Sen. Marco Rubio (R-FL), who has recently come under fire for failing to name a single source to justify his assertion that “there’s no scientific evidence” to prove humans are contributing to climate change, is defending his comments by claiming that at least he knows the science about abortion.
In an interview with Sean Hannity on Wednesday, the senator said that liberals who criticize him for ignoring climate science are revealing their “hypocrisy” because they ignore the science supporting the idea that life begins at conception. Rubio claimed this concept is a “proven fact” that people on the left are ignoring.
“Let me give you a bit of settled science that they’ll never admit to. The science is settled, it’s not even a consensus, it is a unanimity, that human life begins at conception,” Rubio said. “So I hope the next time someone wags their finger about science, they’ll ask one of these leaders on the left: ‘Do you agree with the consensus of science that human life begins at conception?'”
If Rubio is trying to use abortion politics to prove that he and his Republican colleagues have a clear grasp of science, though, he waded into the wrong issue area.
Although “life begins at conception” is certainly a deeply held religious belief for many Americans, including the U.S. Conference of Catholic Bishops, the concept of “life” here actually has more to do with philosophy than it does with science. As Jodi Jacobson points out at RH Reality Check, “the phrase is highly — and purposefully — misleading because it confuses simple biological cell division both with actual pregnancy and with actual, legal personhood, which are all very different things.”
When scientists talk about conception, they use terms that are more medically specific than “life.” The current definitions relate to fertilization, implantation, and when a woman is officially considered to be pregnant. The medical community agrees that conception begins once a fertilized egg is implanted in the uterine lining — but, thanks largely to Republicans, this hasn’t reached total consensus. State policies have increasingly been attempting to define pregnancy as beginning at fertilization. This divide has huge implications, particularly because social conservatives are now exploiting it to redefine methods of birth control as “abortifacients.” That’s exactly what’s up for debate in Hobby Lobby’s current Supreme Court challenge against Obamacare’s contraception mandate — and conservatives aren’t exactly coming down on the side of science.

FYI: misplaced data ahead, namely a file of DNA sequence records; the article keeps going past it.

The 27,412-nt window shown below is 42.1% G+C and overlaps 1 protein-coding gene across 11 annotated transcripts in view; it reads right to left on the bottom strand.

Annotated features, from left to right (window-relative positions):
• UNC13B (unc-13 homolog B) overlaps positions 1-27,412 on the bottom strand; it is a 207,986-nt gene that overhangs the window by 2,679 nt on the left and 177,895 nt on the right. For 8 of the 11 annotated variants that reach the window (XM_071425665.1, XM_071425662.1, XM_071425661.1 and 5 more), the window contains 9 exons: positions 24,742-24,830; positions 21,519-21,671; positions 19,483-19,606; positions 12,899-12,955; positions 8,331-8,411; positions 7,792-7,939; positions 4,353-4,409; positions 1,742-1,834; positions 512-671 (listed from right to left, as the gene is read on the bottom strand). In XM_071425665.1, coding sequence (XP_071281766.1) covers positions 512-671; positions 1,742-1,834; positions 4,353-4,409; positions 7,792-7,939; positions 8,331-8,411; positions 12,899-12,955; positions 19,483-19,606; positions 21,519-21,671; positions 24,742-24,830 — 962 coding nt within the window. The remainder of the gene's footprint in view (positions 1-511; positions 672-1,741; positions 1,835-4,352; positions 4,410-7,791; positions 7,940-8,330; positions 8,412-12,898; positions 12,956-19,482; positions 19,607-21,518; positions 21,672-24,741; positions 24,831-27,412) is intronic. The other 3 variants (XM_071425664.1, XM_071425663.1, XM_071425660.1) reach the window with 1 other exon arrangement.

And even though Rubio’s comments assume that all abortion rights supporters must deny that life begins at conception, not all of them do. The ethical debate over reproductive rights isn’t necessarily about when life begins, but rather about what agency women have over deciding whether to sustain a potential life within their bodies. Abortion is complex, and many Americans have a mix of complicated opinions about it that are related to factors other than when life begins. Some people are more concerned about when life can survive outside women’s wombs, a medical term known as “viability.”
We have a lot of scientific evidence about viability, which is the cut-off point for legal abortion services under Roe v. Wade. Most OB-GYNs say that fetal viability occurs at about 24 weeks gestation. Scientists know a lot about fetal development during pregnancy, and there’s a lot of medical precedent about how to treat premature deliveries. But, just like conception, this is a medical term that’s been twisted by right-wing abortion opponents with serious policy consequences.
The anti-choice community is currently relying on junk science about “fetal pain” to claim that fetuses are developed enough at 20 weeks gestation to warrant abortion bans beginning at this point. The medical community agrees that there’s no actual evidence to support the assertion that fetuses can feel pain at 20 weeks. Nonetheless, it’s been an extremely successful strategy for abortion opponents, as an increasing number of states have enacted 20-week bans under this specious logic.
Rubio himself has been a proponent of “fetal pain.” In 2013, the Florida lawmaker co-sponsored a national 20-week ban in the Senate — the same type of bill that his GOP colleagues are currently trying to push to a floor vote. “I think there’s significant support across the country for the idea that after 20 weeks, abortion should be significantly limited,” he told the New York Times at the time.
Reproductive rights supporters have been refuting bad science for decades, in a similar manner that climate scientists have been forced onto the defensive against people who deny the realities of climate change. In fact, several years ago, sociologists started wondering if climate denialism would become the “new abortion debate.” So if Rubio was trying to pivot to a completely different issue, he failed.